NEW DELHI (Morning Star News) – Tribal mobs armed with clubs went to the homes of 16 families of a church in Jharkhand state, India every night for nearly three weeks, threatening to kill them if they didn’t return to their animistic Sarna religion, a pastor said.
“The persecutors were going with batons and wooden sticks, not giving the Christians any chance to say no, but emphasising that either they reconvert to the Sarna fold or they would kill them right then and there,” Pastor Sarabjit Bharati of Kirpa Bhavan Salom Church, outside Banjari Patan village in Palamu District, told Morning Star News. “They went to the extent of saying, ‘If these Christians do not accede, leave Christianity and return to our Sarna fold, we will kill them and consequently go to jail for it. We do not mind.’”
Of 16 church families (about 130 people) threatened in one area, Pastor Bharati said two families were terrorized into returning to their ancestral Sarna religion, which involves worship of a creator god called Dharmes and a goddess identified with nature. Including Christian worshippers from surrounding villages, about 250 to 300 people attend Pastor Bharati’s independent church.
The mobs ignored all social distancing and shelter-in norms in place to contain the spread of the novel coronavirus, the 33-year-old pastor said.
“They purposely went in the dark so that none of the [outlying] Christians would be able to reach the families to help and support them. Hapless and alone, these families got very scared,” Pastor Bharati said. “They are not giving them time to think and decide. In so much pressure, a person is unable to think straight and under such circumstances, one tends to submit.”
Christian villagers had faced pressure of expulsion and boycott, but the death threats marked a new level of terror as the mobs arrived at their homes every night for two to three weeks before police warnings put a halt to the threats in early May, the pastor said.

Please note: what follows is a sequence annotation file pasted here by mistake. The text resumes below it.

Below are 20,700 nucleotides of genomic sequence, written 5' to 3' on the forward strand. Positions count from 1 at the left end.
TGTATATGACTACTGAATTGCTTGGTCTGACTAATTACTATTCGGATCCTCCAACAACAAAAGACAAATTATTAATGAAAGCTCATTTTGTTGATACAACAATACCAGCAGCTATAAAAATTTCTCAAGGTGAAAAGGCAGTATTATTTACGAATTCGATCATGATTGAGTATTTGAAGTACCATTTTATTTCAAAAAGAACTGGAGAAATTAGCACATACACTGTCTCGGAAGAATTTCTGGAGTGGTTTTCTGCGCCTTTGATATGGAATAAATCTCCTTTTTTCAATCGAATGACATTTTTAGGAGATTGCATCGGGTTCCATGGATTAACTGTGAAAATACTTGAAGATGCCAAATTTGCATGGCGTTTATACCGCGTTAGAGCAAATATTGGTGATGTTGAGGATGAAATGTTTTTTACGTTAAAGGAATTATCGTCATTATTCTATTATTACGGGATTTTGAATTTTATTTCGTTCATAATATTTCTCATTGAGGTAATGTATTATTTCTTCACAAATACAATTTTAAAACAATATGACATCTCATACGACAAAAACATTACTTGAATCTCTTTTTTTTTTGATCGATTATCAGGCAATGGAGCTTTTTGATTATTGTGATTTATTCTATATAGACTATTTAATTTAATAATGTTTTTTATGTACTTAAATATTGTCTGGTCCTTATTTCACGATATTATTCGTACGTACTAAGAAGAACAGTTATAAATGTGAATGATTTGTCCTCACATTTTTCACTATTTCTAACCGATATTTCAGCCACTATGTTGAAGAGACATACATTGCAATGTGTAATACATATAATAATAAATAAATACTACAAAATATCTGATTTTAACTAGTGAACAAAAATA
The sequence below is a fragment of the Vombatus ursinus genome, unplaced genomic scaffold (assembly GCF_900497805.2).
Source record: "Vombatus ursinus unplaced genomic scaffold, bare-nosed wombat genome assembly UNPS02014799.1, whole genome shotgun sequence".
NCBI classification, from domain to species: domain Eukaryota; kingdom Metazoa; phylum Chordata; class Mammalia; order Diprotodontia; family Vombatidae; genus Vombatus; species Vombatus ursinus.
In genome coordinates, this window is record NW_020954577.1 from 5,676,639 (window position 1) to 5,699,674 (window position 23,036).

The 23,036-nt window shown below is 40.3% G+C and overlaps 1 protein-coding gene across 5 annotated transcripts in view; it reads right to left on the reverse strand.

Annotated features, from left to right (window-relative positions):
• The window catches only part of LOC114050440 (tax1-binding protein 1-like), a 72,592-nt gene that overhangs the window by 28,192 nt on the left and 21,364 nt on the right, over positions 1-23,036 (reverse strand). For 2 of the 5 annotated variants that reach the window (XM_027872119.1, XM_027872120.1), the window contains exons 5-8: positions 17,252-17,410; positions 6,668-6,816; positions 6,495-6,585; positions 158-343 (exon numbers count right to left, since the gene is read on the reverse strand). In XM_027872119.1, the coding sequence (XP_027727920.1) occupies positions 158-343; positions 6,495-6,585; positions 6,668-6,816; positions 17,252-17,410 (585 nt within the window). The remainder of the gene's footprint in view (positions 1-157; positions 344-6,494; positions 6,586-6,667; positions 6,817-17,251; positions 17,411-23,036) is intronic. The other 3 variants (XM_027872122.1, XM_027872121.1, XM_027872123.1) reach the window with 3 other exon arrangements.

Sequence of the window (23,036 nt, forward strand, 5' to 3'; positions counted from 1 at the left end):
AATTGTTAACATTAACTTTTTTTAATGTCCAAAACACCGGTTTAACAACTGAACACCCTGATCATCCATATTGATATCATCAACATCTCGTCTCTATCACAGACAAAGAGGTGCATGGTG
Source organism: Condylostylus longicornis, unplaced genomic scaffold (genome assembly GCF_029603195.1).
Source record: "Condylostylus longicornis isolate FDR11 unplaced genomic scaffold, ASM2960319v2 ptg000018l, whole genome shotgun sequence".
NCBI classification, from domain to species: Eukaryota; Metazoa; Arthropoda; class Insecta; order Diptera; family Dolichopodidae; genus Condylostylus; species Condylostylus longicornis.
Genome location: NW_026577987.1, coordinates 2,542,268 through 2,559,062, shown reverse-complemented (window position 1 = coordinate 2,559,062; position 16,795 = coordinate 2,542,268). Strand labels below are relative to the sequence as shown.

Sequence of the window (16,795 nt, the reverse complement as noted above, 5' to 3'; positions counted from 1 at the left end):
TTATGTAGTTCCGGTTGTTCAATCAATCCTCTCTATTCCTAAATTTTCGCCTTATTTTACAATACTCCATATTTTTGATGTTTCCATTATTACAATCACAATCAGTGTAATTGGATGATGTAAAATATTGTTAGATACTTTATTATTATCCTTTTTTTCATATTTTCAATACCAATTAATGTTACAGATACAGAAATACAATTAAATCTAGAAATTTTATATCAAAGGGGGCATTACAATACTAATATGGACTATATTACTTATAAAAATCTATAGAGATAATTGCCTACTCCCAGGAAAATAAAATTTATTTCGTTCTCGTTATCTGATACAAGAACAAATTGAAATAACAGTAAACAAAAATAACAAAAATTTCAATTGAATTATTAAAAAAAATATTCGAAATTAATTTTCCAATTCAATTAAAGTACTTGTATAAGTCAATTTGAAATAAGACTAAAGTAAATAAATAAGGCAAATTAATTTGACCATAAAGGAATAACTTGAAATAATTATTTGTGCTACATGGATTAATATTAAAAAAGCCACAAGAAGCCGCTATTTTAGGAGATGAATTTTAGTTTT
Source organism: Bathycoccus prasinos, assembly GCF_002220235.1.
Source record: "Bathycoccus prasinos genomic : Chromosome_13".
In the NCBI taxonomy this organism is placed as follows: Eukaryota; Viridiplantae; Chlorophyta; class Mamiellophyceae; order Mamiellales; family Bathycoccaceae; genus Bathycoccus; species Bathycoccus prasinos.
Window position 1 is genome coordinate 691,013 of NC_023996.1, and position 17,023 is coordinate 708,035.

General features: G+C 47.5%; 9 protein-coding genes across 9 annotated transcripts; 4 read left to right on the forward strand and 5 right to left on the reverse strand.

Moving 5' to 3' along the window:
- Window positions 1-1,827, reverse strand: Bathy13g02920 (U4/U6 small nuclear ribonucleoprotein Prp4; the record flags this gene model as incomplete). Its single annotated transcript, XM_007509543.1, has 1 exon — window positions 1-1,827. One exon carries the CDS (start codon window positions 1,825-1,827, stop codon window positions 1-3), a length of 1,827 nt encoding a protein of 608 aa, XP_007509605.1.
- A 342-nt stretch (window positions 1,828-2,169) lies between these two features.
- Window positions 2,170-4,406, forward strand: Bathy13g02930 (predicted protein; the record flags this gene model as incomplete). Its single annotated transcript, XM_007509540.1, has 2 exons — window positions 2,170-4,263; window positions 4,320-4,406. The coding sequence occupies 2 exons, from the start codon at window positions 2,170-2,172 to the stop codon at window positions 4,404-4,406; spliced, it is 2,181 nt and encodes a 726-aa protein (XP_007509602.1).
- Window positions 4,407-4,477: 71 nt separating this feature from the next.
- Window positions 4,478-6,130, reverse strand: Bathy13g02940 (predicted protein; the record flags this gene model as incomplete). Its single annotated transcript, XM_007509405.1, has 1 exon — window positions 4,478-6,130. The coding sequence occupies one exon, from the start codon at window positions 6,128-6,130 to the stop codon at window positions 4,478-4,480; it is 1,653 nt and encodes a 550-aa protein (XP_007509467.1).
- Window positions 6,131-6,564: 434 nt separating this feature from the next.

One Christian resident, Malti Devi, said that her family was not able to sleep at night for fear of mob visits.
“Every night we shook with fear with the thought of being attacked and killed by the mob,” Devi told Morning Star News.
The two families that re-converted back to the tribal Sarna religion, each located in Banaso Imli village of Palamu District, told Pastor Bharati that the mob threats left them no choice, he said.
The Sarna villagers forced them to perform re-conversion rituals and sacrifices, he said.
“They have been made to sign some papers and warned that they would have to pay a fine of 20,000 rupees [US$265] if they ever believe in Jesus Christ or are found attending meetings or Christian fellowships,” Pastor Bharati said, noting that the fine is a huge amount for poor villagers.
But the 15-year-old son of the father of the one of the reconverted families, unidentified for security reasons, said that he would continue following Christ.
“If my father does not want to go to church, he is free, but I will go because I like it there,” he told Morning Star News. “I feel something there that I cannot get anywhere. I am free from all negativity and get much peace. I have been following Christ for almost two years now, though my family has been Christian for the past six years-plus. I used to get very sick, but since I have started following Jesus, I am completely healthy. I will not leave Christ.”